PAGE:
a hand removing a Grove compostable wipe from the package next to an attractive compost bin

Crazy for Compost: 30 Non-Food Items You Can Toss in the Compost Bin

Last Updated: July 1, 2022

To trash it or compost it, that is the question! We’ve got 30 non-food items you can toss in the compost bin, plus 7 things you think are compostable — but aren’t.

It’s estimated that 268 million tons of food waste are generated in the States every year, and around 28% of that is compostable. When those compostable food scraps end up in the landfill, they emit the greenhouse gas methane — a nasty air pollutant that’s directly related to climate change.

Composting scraps instead of tossing them has a significant impact on the amount of methane emitted from landfills. If every household in the U.S. composted, it’d remove the equivalent of over 7 million cars from the road each year.

Statistics aside, if you’re a seasoned composter, you’re probably familiar with the things you can safely compost — fruit and vegetable scraps, coffee grounds, houseplants, cardboard — the list goes on. But there are a bunch of non-food items that will happily rot away in your compost bin, and we want to share them with you. Keep reading for a mega-list of surprisingly compost-friendly items — and a few you maybe thought were compostable, but aren’t.

What is composting?

For those just getting into the wonderful world of delightful decay, composting is what happens when organic materials like food scraps and yard waste start to naturally decompose. Once they’ve completely broken down, they turn into a dark ‘n’ fluffy mixture that looks an awful lot like dirt — but isn’t! Compost is chock-full of yummy nutrients that your houseplants, outdoor plants, and vegetable garden love.

Learn how to compost

The best part of composting is that everyone can do it. Got a backyard? You can compost. Live in a high-rise in the middle of an urban jungle? You can get your compost on, too. We’ve got a handy beginner’s guide to composting that’ll teach you everything you need to know to get started.

30 Non-food items you didn’t know were compostable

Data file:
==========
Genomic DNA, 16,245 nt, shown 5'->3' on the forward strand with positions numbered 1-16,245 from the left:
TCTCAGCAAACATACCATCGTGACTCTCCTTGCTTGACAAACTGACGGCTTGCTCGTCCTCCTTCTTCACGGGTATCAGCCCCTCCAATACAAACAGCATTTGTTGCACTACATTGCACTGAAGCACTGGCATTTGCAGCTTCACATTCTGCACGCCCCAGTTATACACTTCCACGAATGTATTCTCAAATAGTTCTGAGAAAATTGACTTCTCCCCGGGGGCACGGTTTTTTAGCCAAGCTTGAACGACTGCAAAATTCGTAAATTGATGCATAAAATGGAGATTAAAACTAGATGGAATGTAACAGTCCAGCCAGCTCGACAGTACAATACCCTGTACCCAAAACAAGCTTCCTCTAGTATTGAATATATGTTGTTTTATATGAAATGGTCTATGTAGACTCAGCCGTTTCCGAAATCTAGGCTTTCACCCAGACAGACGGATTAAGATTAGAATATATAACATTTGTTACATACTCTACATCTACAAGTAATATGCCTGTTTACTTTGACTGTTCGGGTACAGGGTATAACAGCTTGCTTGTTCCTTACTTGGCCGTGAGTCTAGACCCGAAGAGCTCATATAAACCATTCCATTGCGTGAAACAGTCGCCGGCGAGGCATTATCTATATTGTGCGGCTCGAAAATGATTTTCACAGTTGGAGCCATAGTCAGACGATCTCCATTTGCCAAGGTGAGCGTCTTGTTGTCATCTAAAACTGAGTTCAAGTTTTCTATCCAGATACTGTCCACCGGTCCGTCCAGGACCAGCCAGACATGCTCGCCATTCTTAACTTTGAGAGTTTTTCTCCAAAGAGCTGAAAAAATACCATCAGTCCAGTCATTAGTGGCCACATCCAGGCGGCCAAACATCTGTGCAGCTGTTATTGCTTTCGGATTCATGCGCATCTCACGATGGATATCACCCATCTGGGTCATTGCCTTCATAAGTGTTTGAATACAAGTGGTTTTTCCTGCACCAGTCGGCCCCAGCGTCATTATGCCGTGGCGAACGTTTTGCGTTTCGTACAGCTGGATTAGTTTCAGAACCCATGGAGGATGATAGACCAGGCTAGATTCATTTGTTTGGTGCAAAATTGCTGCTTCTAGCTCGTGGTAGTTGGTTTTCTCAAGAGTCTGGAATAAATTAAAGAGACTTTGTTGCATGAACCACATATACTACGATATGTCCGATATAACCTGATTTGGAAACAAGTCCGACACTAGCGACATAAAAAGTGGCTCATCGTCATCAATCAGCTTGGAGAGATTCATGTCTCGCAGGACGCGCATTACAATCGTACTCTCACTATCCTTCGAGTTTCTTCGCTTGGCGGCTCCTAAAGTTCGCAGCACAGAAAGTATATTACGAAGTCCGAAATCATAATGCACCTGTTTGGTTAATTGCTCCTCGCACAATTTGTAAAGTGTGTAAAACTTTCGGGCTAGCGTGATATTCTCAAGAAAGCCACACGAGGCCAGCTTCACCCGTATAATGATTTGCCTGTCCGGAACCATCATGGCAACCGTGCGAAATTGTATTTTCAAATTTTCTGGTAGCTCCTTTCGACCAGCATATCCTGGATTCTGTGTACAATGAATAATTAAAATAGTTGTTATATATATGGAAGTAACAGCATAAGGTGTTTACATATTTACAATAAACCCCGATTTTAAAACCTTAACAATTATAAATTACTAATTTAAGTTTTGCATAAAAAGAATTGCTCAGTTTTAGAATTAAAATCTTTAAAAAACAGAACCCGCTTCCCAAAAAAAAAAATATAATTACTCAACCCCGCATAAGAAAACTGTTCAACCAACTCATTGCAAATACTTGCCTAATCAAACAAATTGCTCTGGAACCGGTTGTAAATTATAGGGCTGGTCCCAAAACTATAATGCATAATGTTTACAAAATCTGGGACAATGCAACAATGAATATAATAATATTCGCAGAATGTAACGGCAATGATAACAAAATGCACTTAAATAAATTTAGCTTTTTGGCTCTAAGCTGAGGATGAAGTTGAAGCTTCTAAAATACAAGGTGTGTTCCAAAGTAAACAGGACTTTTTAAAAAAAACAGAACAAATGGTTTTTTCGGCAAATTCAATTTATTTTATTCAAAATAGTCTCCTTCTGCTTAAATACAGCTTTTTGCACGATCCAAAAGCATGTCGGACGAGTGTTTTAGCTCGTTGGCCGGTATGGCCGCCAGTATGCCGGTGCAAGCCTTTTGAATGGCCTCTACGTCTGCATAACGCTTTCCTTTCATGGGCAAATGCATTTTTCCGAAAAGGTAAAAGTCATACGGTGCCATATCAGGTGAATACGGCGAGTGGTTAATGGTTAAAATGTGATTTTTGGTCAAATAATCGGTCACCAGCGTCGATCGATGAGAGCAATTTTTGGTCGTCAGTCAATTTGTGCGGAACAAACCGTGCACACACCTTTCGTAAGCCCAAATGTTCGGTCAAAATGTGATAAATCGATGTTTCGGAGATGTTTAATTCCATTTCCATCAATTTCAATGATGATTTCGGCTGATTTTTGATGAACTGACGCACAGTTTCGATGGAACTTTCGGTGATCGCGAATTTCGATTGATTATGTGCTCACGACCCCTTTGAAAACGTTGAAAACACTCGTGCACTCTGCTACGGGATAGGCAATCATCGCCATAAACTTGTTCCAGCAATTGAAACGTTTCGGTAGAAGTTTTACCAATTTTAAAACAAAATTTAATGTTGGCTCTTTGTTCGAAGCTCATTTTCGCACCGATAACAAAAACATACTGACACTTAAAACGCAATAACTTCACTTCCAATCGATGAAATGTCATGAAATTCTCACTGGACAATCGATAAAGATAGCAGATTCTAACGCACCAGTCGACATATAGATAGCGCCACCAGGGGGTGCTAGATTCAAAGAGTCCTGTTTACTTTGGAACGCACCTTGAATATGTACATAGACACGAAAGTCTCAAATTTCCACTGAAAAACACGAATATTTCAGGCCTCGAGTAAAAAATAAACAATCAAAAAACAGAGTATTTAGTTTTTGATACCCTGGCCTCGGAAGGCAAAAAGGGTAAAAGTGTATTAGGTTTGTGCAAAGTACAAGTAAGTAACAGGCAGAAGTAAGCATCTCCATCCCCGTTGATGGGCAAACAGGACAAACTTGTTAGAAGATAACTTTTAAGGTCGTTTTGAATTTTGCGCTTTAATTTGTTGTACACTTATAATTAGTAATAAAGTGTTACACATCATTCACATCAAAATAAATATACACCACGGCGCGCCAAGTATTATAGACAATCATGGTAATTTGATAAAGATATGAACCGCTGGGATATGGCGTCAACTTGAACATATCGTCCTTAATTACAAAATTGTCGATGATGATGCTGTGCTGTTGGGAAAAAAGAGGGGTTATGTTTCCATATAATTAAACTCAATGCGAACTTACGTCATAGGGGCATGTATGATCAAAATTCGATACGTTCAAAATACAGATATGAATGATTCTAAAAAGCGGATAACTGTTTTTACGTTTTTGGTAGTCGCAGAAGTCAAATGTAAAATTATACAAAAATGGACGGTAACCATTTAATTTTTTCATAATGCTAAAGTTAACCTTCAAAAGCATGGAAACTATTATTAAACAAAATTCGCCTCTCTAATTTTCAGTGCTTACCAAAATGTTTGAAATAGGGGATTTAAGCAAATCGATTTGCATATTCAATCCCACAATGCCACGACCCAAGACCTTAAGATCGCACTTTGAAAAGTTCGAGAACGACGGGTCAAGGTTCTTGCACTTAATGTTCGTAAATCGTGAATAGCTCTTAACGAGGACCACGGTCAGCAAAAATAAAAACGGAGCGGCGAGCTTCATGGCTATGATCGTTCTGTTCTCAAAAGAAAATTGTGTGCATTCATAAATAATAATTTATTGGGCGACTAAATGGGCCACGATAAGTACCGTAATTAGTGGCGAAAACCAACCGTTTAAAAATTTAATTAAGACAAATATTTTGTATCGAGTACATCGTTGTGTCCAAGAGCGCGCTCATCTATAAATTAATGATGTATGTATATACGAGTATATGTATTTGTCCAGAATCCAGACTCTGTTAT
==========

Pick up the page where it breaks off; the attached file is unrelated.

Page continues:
Without further ado, here are 30 things floating around your house that you probably didn’t know were compostable. Keep in mind that only natural items are compostable — anything made from plastic or that has a plastic coating is a no-go for your green bin.

In your kitchen

  • Natural wine corks
  • Beer, wine, and spirits
  • Bones from meat and seafood
  • Used napkins and paper towels
  • Used matchsticks
  • Paper plates without a plastic coating
  • Barbeque ashes
  • Cooking oils and fats
  • Parchment paper
  • Toothpicks
  • Bamboo skewers
  • Wooden chopsticks

Biodegradable vs. compostable — what’s the difference? We asked the experts and reported back with our findings.

Around your house

  • Used facial tissues
  • Toenail clippings
  • Furballs and feathers
  • Human hair
  • Natural fabrics like linen and cotton
  • Dryer lint from clothes made with natural fibers
  • Cotton swabs with bamboo sticks
  • Soap scraps
  • 100% natural rubber or latex balloons and rubber bands
  • Fireplace ashes
  • Aquarium plants
  • Pencil shavings
  • Natural potpourri
  • Pure beeswax or natural wax candles

Check out Grove members’ favorite compostable household items for sustainable alternatives to single-use disposable items.

For the holidays

  • Dirty paper table cloths
  • Carved pumpkins
  • Holiday wreaths made from natural materials
  • Evergreen garlands

7 things you think are compostable but aren’t

Some items just flat-out aren’t compostable, while others are technically compostable. However, leaving them in your bin could stink up the yard, attract insects, or — if you’ve got an outdoor compost bin — entice animals like racoons into your outdoor living space. These are a few items you should keep away from the compost bin:

  • Glass
  • Pet waste
  • Glossy paper
  • Black walnuts
  • Milk and dairy products
  • Meat and seafood
  • Menstruation products

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